Liquidity, liquidity, liquidity
Outside Japan, Asian investors have become a rare breed in recent months. But they still exist, and the one thing they prize above all else is liquidity. Antony Currie reports on attempts to cultivate a group of investors whose importance can only increase.
Ford has a good history as a borrower, so it was no surprise that its $1.5 billion global in February was so well received. But in Asia as well? In the past, bankers would seldom recommend that single A corporate credits try to reach investors in Asia outside Japan. And yet, says Peter Charles, vice-president of fixed-income syndicate at Salomon Brothers, joint lead on the deal with bookrunner Goldman Sachs: "This deal was probably the best-placed corporate paper in Asia this year".
It's not that Asian investors have had a change of heart about the deals which interest them, but that the investor base has diversified beyond the traditional core of central banks and other government institutions. By nature these investors have always been conservative in their choice of paper. They would only consider double or triple A rated bonds issued by either a G10 member state, a borrower with sovereign status or a strong, well-known financial institution.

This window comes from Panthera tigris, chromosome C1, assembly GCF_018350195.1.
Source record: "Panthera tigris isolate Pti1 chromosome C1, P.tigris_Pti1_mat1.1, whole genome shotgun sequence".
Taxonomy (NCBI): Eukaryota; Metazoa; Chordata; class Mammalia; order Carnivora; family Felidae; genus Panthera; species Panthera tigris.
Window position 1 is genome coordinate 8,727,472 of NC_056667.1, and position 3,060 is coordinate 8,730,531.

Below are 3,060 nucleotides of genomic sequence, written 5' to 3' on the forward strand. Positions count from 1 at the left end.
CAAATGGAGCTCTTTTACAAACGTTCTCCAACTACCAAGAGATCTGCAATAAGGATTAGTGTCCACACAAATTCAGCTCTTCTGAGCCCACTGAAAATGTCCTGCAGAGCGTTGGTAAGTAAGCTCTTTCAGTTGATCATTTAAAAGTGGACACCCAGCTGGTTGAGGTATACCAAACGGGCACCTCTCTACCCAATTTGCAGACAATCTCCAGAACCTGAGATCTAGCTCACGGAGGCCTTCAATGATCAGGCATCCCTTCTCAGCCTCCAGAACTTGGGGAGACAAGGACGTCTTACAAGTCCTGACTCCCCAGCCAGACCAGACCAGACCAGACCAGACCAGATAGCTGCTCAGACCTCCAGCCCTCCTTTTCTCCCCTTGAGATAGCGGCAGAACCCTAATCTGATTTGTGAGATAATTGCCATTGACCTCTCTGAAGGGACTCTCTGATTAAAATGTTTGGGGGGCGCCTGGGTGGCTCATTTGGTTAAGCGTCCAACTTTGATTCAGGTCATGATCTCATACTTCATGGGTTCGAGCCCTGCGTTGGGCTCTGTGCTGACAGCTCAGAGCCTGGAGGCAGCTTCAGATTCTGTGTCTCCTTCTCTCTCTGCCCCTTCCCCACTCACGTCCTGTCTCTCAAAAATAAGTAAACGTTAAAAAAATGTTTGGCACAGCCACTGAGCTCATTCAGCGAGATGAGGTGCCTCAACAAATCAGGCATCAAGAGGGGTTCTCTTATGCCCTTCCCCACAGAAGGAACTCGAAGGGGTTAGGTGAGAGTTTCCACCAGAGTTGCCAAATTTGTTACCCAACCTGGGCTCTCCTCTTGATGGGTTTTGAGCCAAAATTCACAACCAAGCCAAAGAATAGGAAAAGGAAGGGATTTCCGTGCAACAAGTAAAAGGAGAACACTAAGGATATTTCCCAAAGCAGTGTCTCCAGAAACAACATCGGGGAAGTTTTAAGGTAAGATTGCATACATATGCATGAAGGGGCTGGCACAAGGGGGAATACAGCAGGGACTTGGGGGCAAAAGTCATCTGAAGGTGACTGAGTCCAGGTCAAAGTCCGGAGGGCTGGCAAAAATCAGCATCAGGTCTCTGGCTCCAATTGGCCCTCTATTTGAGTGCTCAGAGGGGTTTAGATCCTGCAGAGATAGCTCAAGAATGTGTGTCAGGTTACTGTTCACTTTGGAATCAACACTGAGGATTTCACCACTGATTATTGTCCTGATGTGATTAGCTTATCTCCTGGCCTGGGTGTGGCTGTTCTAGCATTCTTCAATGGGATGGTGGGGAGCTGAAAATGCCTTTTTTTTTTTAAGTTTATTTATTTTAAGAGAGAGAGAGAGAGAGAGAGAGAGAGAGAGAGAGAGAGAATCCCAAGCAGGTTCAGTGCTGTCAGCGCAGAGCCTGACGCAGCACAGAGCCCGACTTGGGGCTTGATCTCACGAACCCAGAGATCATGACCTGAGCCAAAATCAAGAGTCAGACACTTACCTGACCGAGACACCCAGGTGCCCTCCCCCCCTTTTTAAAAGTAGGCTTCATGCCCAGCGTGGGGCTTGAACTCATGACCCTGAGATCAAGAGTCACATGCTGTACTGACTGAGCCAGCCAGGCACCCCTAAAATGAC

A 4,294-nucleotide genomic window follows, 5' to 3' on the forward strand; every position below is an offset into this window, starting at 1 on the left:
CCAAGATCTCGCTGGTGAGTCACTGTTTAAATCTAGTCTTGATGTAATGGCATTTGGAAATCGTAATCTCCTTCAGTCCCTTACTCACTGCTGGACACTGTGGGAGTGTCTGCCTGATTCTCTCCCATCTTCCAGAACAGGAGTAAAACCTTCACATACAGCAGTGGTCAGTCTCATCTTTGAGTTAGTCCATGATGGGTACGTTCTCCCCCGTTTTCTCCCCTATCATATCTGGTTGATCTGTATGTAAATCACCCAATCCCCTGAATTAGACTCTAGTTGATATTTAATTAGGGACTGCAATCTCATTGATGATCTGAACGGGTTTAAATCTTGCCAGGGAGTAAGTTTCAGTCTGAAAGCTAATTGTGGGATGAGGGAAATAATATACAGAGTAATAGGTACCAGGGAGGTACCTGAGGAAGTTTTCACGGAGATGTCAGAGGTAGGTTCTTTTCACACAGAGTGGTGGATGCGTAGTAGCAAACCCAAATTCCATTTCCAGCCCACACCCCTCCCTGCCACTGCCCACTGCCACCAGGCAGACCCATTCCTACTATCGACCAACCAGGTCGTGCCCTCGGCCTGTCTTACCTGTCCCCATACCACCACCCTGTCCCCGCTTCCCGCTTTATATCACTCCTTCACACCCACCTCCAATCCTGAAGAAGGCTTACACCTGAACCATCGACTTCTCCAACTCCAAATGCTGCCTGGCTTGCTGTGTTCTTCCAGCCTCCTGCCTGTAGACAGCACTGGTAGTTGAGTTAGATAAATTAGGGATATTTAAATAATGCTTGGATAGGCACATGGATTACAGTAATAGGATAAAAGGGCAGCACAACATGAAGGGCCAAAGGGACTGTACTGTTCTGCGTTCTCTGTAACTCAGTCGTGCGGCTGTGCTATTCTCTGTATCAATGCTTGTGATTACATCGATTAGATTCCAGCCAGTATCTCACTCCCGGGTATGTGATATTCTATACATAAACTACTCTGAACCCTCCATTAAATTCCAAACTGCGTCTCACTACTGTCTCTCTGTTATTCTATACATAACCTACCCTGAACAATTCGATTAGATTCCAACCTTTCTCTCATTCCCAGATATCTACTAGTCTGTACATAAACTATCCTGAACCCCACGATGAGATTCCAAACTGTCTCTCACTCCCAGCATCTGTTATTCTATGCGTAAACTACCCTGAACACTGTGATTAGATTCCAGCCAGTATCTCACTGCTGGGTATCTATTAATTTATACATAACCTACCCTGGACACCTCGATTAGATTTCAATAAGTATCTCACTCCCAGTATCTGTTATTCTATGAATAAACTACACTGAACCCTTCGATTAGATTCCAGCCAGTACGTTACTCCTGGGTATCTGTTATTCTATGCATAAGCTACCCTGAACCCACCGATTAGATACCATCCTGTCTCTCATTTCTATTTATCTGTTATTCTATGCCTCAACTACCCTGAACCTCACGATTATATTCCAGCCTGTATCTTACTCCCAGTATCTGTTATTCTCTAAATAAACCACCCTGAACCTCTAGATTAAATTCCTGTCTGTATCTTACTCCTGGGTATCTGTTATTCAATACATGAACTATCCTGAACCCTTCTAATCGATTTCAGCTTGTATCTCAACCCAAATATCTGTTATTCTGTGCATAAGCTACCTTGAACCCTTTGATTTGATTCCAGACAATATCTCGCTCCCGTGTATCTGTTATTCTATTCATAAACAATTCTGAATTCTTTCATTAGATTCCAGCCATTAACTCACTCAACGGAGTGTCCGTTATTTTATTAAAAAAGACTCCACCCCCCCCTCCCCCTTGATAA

The favoured currency, unsurprisingly, has been the dollar. European government bonds such as gilts, Oats and Bunds have also been popular. But for borrowers other than the likes of Fannie Mae or the Italian government, it has rarely been worth even picking up the phone, let alone taking a roadshow to Asia.